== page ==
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Supporting SMEs Q4 2023

Entrepreneurship is not inclusive: how do we change this?

iStock / Getty Images Plus / JLco - Julia Amaral

Michelle Ovens

Founder, Small Business Britain

Despite the UK being an amazing place to start a business, there are significant barriers to entry, particularly for marginalised communities.

The UK’s 5.5 million small businesses are an exceptionally vibrant force that represents an incredible variety of entrepreneurial backgrounds. However, our system isn’t always fair. If you are a disabled entrepreneur, for instance, there are even more hurdles to surmount.

To adequately support our nation’s small businesses and help them to power our much-needed economic recovery and growth, we have to consider all life experiences and backgrounds. 

Barriers to entry for entrepreneurs

While there is a wealth of support for small businesses, there is also uneven delivery, which is often due to a lack of accessibility. This holds everyone back — from programmes that don’t proactively target marginalised communities to events that mandate in-person attendance and inaccessible websites and high costs. This excludes a large proportion of entrepreneurs.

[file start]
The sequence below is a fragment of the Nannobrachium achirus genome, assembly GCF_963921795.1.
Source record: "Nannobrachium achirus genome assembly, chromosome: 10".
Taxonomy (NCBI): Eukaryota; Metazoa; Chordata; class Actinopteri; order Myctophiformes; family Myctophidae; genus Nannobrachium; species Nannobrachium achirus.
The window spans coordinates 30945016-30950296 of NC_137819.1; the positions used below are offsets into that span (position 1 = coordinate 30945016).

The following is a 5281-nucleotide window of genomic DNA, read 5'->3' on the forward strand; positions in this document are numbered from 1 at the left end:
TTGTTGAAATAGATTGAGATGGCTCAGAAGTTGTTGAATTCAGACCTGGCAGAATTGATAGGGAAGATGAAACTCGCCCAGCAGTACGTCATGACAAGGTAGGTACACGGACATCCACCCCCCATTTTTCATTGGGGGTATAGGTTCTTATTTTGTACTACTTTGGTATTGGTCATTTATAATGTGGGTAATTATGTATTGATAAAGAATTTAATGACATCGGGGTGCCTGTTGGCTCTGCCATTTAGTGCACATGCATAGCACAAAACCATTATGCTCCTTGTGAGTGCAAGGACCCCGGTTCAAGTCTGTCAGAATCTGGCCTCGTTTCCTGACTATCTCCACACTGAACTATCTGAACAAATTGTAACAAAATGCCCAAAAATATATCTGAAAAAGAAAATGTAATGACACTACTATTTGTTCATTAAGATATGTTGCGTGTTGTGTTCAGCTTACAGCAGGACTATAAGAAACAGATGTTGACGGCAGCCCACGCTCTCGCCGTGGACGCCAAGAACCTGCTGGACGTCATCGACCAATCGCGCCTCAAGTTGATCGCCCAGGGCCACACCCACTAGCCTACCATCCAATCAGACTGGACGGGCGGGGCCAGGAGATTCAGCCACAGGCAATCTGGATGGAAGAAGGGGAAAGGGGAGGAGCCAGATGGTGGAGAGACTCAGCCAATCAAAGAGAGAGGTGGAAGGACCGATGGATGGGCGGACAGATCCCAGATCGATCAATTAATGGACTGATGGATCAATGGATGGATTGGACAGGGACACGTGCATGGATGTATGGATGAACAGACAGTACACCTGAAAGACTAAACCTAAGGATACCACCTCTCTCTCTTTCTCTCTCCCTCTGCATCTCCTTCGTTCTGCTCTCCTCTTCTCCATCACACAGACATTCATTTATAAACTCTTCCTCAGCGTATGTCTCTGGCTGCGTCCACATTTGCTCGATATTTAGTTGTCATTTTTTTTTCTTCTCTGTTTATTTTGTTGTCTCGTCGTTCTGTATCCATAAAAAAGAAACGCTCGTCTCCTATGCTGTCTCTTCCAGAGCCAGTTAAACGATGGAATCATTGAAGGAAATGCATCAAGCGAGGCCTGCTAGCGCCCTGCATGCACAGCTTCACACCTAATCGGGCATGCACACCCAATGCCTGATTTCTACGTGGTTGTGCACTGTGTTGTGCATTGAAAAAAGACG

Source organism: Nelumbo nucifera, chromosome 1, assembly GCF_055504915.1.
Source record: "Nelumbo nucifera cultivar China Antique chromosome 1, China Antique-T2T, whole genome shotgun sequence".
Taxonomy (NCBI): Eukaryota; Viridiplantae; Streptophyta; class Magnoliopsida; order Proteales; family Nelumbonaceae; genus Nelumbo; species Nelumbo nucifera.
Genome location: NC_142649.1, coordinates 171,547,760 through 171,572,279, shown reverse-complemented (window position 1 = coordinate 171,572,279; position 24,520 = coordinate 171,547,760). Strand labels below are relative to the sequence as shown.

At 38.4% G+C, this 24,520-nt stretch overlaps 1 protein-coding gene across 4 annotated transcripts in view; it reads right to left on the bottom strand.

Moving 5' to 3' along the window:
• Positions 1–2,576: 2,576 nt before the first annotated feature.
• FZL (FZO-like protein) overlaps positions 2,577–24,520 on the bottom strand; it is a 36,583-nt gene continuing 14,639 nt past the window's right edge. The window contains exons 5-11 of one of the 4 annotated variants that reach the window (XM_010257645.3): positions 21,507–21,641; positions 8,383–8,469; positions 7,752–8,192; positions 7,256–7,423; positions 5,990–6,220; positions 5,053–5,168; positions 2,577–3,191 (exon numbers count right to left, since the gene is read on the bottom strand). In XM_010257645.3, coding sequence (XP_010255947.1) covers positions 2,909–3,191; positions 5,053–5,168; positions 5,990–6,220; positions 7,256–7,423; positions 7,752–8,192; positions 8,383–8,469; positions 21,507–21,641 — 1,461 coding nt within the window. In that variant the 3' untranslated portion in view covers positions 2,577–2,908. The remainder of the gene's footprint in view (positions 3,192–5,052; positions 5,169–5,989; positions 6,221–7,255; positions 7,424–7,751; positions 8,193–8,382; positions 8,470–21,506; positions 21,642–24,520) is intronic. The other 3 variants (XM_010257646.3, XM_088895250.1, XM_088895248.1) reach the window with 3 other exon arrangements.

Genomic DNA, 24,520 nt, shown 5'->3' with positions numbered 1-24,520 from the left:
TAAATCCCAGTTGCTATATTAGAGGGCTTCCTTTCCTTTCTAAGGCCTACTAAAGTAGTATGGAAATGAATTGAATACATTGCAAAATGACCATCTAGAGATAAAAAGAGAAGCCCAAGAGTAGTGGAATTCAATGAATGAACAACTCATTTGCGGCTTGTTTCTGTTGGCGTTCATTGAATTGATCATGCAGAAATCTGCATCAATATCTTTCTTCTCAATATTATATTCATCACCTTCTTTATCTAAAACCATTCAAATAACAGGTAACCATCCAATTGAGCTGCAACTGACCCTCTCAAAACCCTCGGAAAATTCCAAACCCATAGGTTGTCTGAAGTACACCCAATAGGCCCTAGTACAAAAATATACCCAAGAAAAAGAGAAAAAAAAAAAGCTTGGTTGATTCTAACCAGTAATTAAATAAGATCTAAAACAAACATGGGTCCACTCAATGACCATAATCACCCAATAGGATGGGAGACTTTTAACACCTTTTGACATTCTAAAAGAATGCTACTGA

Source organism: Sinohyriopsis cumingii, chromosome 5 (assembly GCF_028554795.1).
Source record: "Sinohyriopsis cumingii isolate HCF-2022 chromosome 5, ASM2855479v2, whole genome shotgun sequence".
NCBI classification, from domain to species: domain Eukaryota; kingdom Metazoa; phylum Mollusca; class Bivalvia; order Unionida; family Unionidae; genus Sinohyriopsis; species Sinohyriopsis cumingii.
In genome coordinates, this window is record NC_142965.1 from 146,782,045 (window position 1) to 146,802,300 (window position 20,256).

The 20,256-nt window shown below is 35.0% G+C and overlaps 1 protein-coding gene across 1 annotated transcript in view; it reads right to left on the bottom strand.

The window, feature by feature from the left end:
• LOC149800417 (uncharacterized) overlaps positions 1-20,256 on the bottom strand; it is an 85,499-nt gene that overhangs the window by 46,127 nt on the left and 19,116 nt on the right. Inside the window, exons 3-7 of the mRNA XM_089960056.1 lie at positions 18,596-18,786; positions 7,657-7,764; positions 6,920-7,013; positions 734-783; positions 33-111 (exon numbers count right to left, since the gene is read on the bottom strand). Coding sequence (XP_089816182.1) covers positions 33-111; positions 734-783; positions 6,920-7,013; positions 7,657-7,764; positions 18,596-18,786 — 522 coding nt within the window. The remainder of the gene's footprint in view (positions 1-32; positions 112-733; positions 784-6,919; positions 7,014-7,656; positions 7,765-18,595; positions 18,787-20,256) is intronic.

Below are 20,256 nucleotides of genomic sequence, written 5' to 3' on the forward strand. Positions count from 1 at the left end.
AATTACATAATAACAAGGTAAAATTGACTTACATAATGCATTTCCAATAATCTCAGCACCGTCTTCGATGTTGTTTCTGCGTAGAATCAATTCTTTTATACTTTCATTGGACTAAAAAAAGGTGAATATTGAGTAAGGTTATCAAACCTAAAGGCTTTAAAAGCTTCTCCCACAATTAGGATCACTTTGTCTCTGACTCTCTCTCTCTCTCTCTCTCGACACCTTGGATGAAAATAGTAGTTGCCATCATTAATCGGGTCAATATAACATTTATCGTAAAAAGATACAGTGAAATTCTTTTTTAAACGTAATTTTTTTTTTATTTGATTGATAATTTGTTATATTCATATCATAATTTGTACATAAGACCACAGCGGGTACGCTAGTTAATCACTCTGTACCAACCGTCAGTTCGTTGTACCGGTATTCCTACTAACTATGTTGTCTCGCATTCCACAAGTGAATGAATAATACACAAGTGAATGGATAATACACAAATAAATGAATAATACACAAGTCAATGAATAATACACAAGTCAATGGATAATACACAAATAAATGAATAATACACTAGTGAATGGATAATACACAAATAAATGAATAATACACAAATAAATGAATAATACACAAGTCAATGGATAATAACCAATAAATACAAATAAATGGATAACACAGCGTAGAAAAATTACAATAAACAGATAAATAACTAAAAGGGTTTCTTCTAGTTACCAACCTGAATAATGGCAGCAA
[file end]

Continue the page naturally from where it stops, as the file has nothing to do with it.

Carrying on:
At Small Business Britain, we recently launched a report with Lloyds Bank. It consulted 500 disabled founders on their experiences and shared recommendations on how entrepreneurial support can be made more accessible (roughly a quarter of all small business owners).

This research showed a need for greater inclusion and celebration of the contribution of disabled entrepreneurs. This is something we put at the heart of the Small Business Saturday campaign, which took place on the 2nd of December.

Research showed a need for greater inclusion
and celebration of the contribution of
disabled entrepreneurs.

Inclusive entrepreneurial celebration 

Small Business Saturday UK celebrates small business success and encourages consumers to ‘shop local’ and support businesses in their communities. A grassroots, not-for-profit campaign, it was originally founded by American Express in the U.S. in 2010. The brand remains the principal supporter of the campaign in the UK.

Running for over a decade in the UK, it has engaged millions and seen billions of pounds spent with small businesses across the UK on Small Business Saturday. Representing the real people behind the small business economy has been at the heart of the campaign for over a decade, and it grows in impact every year.

In the words of the Barbie movie: ‘You have to try. Even if you can’t make it perfect, you can make it better.’ We must focus on progress and always make sure we are asking those with the least access how we can support them to make things better. This way, we can do more to ensure our nation’s small businesses have abundant (and equal) opportunities to prosper.

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